The unstoppable exponential growth of cities will turn us into an eminently urban species in a few decades. For life on Earth to be sustainable cities also need to be so, and this will not be possible without the smart technologies integrated in circular economy. Their implementation is a great challenge for poor economies, which are most overwhelmed by urban growth and are not able to supply water and sanitation. This needs to be an international responsibility because what happens in these cities will be decisive for life on Earth.
Water News and Reports
Will the current growth model allow a fair access to water and sanitation in Latin America? The sociologist José Esteban Castro presented the conclusions of his decades of work on the water issues in disadvantaged areas of the world in the last talk of the series “Water and metropolis”, organized by the We Are Water Foundation and Casa Amèrica Catalunya.
In many of the poorest areas of the world the usage rate of mobile telephones is higher than the water access rate. Various emerging projects offer simple and sustainable technological tools based on the GSM which adapt to the basic needs of areas with hydric stress. These are real ICTs in which people replace sensors and become operating agents in places where there are none.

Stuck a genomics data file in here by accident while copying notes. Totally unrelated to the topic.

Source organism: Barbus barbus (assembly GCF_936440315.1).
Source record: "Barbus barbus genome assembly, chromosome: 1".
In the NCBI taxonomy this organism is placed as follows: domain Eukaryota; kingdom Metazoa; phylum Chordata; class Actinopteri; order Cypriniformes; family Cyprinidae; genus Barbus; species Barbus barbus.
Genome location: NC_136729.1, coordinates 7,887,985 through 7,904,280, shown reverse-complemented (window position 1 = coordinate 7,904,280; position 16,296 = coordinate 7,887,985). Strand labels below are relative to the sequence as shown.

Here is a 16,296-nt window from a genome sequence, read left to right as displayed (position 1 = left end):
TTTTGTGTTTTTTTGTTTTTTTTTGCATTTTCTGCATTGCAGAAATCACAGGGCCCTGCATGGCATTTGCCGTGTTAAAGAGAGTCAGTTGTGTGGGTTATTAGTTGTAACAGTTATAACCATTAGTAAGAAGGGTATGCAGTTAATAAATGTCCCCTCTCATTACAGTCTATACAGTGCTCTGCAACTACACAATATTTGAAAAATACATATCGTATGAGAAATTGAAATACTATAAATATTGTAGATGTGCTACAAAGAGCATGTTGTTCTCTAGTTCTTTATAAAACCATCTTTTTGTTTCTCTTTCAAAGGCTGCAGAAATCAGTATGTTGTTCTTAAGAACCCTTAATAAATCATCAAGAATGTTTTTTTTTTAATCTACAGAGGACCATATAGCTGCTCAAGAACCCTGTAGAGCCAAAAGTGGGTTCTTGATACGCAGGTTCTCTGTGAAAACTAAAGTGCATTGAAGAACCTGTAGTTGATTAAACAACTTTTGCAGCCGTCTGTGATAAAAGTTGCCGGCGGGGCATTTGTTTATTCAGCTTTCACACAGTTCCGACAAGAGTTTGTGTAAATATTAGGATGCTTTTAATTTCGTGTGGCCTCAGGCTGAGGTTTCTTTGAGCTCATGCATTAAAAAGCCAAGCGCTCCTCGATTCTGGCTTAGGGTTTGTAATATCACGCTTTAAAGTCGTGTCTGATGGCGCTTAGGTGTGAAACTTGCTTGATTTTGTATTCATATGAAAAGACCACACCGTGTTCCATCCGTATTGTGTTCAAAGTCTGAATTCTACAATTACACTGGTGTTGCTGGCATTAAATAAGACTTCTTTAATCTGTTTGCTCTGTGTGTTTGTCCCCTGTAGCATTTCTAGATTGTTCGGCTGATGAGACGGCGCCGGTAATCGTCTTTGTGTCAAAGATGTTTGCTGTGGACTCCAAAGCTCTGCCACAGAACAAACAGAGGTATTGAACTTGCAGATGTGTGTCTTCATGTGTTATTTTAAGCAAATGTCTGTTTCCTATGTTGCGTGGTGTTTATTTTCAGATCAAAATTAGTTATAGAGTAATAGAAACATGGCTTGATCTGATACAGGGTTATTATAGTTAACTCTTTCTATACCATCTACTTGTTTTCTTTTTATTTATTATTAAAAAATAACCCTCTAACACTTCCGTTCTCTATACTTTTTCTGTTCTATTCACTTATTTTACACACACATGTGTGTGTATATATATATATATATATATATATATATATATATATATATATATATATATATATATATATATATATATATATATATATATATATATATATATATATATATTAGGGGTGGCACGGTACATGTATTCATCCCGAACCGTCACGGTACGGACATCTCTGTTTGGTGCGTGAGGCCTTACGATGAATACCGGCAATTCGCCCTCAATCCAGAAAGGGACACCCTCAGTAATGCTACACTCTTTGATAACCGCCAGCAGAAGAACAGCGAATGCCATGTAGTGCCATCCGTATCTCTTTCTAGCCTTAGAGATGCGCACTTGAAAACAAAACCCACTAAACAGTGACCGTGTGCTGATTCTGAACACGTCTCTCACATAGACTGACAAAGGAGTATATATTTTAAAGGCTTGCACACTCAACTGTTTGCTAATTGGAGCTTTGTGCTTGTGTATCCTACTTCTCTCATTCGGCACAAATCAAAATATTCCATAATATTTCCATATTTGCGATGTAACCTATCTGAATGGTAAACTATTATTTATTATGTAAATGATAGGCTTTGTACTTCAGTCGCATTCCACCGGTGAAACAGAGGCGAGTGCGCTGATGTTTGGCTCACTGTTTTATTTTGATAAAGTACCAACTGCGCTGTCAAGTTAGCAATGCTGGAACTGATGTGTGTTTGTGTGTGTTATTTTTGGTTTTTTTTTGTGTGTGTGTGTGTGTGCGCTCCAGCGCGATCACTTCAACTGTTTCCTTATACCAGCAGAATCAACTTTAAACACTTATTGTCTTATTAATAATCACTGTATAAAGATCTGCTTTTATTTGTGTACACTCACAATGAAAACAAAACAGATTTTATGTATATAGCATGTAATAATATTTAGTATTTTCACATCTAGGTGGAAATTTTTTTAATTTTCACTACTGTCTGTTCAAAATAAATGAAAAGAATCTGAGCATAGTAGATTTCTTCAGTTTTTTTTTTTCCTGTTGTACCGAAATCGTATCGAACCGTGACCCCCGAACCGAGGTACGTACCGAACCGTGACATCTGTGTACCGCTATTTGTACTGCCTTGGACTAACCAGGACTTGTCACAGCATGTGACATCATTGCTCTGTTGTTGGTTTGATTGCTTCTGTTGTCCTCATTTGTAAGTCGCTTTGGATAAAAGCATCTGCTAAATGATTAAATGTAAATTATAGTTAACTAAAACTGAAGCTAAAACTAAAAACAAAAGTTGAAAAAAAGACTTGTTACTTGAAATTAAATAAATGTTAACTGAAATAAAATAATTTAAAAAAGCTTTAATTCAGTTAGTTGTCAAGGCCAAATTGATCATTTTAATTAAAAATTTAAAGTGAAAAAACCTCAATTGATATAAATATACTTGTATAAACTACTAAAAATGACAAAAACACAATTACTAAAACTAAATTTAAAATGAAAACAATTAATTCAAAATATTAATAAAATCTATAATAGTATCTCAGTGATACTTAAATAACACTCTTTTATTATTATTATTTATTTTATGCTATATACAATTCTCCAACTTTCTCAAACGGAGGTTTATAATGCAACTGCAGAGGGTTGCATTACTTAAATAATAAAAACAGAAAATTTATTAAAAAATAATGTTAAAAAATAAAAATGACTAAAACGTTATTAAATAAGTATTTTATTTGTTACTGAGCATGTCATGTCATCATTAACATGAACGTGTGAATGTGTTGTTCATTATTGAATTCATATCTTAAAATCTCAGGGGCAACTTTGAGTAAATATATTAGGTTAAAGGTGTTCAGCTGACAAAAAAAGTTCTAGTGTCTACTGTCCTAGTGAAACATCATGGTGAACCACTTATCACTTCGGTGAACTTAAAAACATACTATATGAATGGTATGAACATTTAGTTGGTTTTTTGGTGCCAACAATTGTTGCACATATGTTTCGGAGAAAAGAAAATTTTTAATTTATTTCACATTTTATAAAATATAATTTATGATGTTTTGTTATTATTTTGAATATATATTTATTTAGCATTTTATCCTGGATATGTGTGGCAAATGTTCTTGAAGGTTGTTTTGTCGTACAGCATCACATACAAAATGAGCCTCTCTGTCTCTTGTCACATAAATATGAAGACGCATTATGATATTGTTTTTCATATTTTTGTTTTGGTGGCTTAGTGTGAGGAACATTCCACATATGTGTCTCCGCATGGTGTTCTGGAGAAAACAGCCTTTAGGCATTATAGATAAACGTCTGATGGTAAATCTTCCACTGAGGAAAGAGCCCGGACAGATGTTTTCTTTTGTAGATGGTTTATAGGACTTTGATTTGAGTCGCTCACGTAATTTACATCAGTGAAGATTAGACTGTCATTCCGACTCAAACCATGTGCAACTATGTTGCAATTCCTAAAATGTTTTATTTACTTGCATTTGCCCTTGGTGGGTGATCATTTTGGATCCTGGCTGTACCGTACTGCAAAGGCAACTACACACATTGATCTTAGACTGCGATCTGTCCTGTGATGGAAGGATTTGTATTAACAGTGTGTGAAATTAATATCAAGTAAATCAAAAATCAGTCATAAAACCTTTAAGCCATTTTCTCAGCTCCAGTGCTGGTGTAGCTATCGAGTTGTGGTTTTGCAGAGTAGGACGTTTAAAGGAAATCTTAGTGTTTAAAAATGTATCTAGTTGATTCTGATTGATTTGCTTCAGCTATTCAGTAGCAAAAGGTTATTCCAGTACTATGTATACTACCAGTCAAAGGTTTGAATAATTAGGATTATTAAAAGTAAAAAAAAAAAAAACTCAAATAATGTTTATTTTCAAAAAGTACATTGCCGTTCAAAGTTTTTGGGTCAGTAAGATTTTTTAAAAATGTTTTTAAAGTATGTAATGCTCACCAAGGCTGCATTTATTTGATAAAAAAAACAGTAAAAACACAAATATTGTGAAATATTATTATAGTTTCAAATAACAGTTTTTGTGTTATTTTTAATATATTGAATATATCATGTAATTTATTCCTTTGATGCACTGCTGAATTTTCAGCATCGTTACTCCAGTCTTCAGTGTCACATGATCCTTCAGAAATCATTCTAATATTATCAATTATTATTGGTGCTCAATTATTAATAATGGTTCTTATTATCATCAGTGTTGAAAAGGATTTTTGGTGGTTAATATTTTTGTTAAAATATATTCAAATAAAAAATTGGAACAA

In 2015, the severe water crisis in São Paulo showed the imbalance in the access to water in most large cities in Brazil and changed the way water is managed in a country with over 12% of the reserves of the planet. The expert Marussia Whately explained this in the series of conferences “Water and metropolis”organised by the We Are Water Foundation and Casa Amèrica Catalunya. Brazil reacts and the planet heavily depends on it.
The assimilation of water as a social good should not lead us to forget that an investment in infrastructures and technology is needed in order to guarantee the supply, quality and environmental balance. The strained debate about a public or private management model tends to overshadow the real problems of the integral water cycle. Beyond municipalisation or licensing, we need to achieve an efficient management that ensures the water security both locally and globally.
We need to start thinking more about how we interact with water instead of how we control it. The most developed countries are designing an intelligent water network that is able to control the supply problems and prevent natural disasters. But the solution based on a model that is exclusively technological is not the right one and it can increase the already existing barriers for those who do not even have water.
Water is not affordable for everyone and it should be. It is a human right that many poor people (in the economic sense) do not have. It is difficult to believe that in our neighbourhood there might be water cut-offs; but they do exist, although sometimes they are invisible.
Can we imagine a sustainable world with the urban planning and architecture we have developed until now? The crisis of water and sanitation leads us to believe we cannot, and this is causing a radical change in the way we conceive, build and plan the houses and cities we live in. The new architecture rises as a discipline of hope.
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